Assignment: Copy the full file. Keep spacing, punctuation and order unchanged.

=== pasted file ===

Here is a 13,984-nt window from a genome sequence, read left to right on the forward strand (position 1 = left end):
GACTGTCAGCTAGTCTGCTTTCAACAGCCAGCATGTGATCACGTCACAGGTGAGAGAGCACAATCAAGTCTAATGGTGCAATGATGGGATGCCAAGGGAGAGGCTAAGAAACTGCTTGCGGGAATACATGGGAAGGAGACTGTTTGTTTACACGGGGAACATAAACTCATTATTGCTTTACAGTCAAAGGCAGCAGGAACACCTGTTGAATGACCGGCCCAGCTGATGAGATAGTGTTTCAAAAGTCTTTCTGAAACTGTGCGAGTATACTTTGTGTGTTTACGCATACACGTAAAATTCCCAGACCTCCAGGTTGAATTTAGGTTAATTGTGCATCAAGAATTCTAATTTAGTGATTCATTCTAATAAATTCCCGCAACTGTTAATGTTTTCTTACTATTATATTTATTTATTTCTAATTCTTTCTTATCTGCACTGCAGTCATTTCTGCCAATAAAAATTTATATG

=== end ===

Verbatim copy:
Here is a 13,984-nt window from a genome sequence, read left to right on the forward strand (position 1 = left end):
GACTGTCAGCTAGTCTGCTTTCAACAGCCAGCATGTGATCACGTCACAGGTGAGAGAGCACAATCAAGTCTAATGGTGCAATGATGGGATGCCAAGGGAGAGGCTAAGAAACTGCTTGCGGGAATACATGGGAAGGAGACTGTTTGTTTACACGGGGAACATAAACTCATTATTGCTTTACAGTCAAAGGCAGCAGGAACACCTGTTGAATGACCGGCCCAGCTGATGAGATAGTGTTTCAAAAGTCTTTCTGAAACTGTGCGAGTATACTTTGTGTGTTTACGCATACACGTAAAATTCCCAGACCTCCAGGTTGAATTTAGGTTAATTGTGCATCAAGAATTCTAATTTAGTGATTCATTCTAATAAATTCCCGCAACTGTTAATGTTTTCTTACTATTATATTTATTTATTTCTAATTCTTTCTTATCTGCACTGCAGTCATTTCTGCCAATAAAAATTTATATG